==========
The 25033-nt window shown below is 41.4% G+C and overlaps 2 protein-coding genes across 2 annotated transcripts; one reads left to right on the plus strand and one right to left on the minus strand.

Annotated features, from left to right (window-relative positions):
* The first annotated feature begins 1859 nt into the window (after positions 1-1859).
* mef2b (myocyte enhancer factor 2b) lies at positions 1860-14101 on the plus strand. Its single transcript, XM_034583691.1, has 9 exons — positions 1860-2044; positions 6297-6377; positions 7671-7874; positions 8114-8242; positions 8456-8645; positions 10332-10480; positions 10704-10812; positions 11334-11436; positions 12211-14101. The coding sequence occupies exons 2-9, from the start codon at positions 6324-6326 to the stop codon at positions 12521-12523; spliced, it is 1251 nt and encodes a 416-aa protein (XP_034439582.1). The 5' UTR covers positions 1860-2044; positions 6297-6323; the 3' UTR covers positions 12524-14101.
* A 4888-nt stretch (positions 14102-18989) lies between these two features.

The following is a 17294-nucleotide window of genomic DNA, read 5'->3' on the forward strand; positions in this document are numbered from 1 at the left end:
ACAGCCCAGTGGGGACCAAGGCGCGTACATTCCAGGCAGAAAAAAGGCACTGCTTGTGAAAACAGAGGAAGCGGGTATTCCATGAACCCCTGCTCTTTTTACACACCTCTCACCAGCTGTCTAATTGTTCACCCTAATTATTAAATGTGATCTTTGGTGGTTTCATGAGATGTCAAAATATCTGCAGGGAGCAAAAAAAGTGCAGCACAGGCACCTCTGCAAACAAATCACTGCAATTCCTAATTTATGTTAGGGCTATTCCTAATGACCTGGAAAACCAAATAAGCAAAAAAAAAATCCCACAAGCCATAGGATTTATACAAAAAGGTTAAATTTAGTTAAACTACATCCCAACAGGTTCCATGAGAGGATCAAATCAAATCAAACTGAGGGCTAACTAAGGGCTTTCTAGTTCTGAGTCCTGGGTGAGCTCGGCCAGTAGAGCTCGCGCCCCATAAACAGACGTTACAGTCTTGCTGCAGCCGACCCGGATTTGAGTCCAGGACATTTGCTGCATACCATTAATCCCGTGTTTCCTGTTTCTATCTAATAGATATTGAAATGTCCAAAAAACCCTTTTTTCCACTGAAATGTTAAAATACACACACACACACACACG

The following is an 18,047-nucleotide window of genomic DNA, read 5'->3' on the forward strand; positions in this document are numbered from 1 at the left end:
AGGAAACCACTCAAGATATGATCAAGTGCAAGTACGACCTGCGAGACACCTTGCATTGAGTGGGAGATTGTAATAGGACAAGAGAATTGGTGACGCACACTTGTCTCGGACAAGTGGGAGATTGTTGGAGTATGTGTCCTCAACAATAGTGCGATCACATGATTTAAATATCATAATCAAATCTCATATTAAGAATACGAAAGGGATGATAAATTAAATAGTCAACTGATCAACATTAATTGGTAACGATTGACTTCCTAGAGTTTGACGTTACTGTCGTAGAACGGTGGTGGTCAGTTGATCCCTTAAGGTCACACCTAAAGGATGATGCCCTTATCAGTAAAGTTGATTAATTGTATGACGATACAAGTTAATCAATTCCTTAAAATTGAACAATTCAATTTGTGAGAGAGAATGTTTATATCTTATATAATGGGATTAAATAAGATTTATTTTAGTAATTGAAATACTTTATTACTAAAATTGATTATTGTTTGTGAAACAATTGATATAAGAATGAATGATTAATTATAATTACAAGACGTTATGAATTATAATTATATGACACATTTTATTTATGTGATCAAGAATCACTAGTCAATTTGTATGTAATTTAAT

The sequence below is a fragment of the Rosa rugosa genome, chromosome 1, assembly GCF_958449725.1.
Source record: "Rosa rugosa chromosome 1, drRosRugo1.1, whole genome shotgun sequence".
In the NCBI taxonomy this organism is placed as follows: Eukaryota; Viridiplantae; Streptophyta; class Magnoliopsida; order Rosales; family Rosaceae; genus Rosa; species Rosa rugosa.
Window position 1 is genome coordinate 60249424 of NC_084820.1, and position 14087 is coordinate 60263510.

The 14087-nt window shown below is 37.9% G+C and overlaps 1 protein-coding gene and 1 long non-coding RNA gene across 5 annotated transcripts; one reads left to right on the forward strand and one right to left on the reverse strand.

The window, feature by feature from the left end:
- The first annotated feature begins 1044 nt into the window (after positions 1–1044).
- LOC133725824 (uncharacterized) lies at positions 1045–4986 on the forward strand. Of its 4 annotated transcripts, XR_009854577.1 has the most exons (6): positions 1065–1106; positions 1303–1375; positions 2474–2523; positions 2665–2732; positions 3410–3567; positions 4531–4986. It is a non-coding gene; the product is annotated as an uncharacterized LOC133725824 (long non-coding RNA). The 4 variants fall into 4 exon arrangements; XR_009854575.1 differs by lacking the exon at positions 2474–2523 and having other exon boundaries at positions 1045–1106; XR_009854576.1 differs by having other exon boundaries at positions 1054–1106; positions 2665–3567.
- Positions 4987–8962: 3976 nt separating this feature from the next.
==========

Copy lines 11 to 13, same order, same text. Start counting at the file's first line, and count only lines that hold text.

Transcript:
Source record: "Rosa rugosa chromosome 1, drRosRugo1.1, whole genome shotgun sequence".
In the NCBI taxonomy this organism is placed as follows: Eukaryota; Viridiplantae; Streptophyta; class Magnoliopsida; order Rosales; family Rosaceae; genus Rosa; species Rosa rugosa.
Window position 1 is genome coordinate 60249424 of NC_084820.1, and position 14087 is coordinate 60263510.